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Freddy Cole plays at Averitt Center Friday

Freddy Cole plays at Averitt Center Friday

Freddy Cole plays at Averitt Center Friday

Freddy Cole performs in this undated ...


    Walk through the Main Gallery of the Averitt Center and you may hear jazz love songs being crooned that’s somewhat reminiscent of the late Nat King Cole. Only this voice evokes the sultry feel of black velvet. Freddy Cole is the late Nat’s younger brother and has his own claim to fame.
    He will perform tonight at 7:30 at the Emma Kelly Theater.
    Stuart Broomer writes, “Freddy Cole is a songwriter's dream, able to impart his own distinct personality to a song while remaining faithful to its lyric and melody. He surrounds a song with the warm presence of his voice, but within that breathy glow, he's capable of the subtlest inflection, from irony to wary satisfaction and the most wistful sense of loss.”
    Jazz aficionados and romantics alike have enjoyed this musician who hails from a famous musical family for decades.
    "I started playing piano at five or six," Cole said. "Music was all around me."
    In the Chicago home of his youth, visitors included Duke Ellington, Count Basie, and Lionel Hampton. He also credits Billy Eckstine as a major influence.
    "He was a fantastic entertainer," Cole said. "I learned so much from just watching and being around him."
    While Cole was schooled in musical instruction at the Juilliard School of Music, the New England Conservatory of Music and then spent several months on the road as a member of an Earl Bostic band that also included Johnny Coles and Benny Golson, he has earned a plethora of awards for his own accomplishments.
    He is a member of the Georgia Music Hall of Fame, earned a nomination for Jazz Vocalist of the Year, named to the Steinway Artist Roster, and inducted into the Oklahoma Jazz Hall of Fame.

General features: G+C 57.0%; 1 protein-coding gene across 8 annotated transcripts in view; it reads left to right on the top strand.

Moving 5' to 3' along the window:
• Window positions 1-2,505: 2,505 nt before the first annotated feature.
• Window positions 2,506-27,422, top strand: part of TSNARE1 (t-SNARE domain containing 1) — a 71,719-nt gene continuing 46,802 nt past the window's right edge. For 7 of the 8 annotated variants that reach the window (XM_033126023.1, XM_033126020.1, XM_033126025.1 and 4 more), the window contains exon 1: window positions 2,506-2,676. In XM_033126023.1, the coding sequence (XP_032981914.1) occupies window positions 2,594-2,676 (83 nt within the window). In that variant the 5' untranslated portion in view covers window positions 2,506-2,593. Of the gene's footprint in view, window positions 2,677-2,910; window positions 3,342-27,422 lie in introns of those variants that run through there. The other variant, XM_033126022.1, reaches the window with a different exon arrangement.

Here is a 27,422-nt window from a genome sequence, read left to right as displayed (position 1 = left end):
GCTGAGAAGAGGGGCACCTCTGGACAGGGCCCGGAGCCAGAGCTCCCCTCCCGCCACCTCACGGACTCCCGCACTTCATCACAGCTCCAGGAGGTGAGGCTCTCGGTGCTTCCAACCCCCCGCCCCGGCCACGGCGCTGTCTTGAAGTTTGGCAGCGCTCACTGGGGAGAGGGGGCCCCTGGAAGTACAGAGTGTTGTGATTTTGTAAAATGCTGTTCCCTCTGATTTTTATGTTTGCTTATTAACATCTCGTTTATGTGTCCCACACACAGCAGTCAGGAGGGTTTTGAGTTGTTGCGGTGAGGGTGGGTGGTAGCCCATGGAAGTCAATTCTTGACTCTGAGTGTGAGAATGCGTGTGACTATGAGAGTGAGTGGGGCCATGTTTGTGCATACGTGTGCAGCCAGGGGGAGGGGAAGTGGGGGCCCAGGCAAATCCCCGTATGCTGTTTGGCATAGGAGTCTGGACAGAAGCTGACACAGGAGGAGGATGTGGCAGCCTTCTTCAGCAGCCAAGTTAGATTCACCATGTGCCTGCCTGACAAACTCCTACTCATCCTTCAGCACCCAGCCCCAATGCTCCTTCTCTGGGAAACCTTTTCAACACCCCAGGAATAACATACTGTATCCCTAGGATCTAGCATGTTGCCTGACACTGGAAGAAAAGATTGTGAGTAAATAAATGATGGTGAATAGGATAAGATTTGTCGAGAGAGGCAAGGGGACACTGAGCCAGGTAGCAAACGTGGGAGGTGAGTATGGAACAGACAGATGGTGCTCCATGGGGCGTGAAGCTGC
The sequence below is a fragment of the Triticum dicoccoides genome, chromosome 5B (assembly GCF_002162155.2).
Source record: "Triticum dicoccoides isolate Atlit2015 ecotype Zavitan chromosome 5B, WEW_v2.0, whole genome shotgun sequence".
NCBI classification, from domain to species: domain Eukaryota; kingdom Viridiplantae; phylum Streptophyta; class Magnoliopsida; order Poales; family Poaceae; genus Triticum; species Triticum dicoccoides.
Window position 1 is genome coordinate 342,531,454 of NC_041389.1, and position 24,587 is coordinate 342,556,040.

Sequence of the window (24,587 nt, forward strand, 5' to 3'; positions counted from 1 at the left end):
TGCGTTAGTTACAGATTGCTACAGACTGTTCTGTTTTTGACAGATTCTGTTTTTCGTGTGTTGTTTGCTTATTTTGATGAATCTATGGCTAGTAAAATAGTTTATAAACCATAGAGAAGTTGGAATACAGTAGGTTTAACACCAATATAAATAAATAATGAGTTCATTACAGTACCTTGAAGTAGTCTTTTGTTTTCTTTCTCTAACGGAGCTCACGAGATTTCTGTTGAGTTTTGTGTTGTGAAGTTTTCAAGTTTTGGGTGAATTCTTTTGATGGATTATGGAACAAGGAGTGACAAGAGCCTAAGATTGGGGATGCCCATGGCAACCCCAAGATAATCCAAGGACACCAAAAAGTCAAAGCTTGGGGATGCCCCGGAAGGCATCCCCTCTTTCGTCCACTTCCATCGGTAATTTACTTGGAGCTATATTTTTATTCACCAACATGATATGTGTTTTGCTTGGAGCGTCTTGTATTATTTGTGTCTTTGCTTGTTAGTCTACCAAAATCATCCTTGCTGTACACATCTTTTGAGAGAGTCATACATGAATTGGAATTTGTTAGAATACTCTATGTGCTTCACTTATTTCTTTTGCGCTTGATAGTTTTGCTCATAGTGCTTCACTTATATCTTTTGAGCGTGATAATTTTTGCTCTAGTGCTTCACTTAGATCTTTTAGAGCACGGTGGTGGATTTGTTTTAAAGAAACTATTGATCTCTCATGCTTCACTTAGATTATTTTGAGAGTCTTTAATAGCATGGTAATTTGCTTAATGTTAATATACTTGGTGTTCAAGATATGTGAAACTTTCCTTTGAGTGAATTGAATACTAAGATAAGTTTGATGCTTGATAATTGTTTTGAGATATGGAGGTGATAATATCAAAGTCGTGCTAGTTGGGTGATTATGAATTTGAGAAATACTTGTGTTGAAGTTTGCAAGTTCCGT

A resident of Atlanta since 1972, Cole currently leads a band made up of himself, guitarist Randy Napoleon, drummer Curtis Boyd and bassist Elias Bailey that regularly tours the U.S., Europe, the Far East and South America. Cole has been a recording artist since 1952, when his first single, "The Joke's on Me," was released on an obscure Chicago-based label.
    Cole recorded several albums for European and English companies during the 1970s that helped him develop a loyal overseas following.
    Cole believes that becoming an international favorite made him "widen my scope a little bit." He developed a stand-up act, a better rapport with audiences, and learned to sing in other languages.
    "It made me much more of a performer," he said. "I learned how to sing in other languages. I learned how to be a performer, not just a singer or a piano player."
    Tickets may be purchased by calling 912-212-ARTS or by visiting the Box Office in the Emma Kelly Theater. Adult reserved seat tickets are $27 and youth tickets are $10. Staff, faculty, and students at Ogeechee Technical College may receive a 15 percent discount. Also, adult groups of 10 or more may receive a 15 percent discount.

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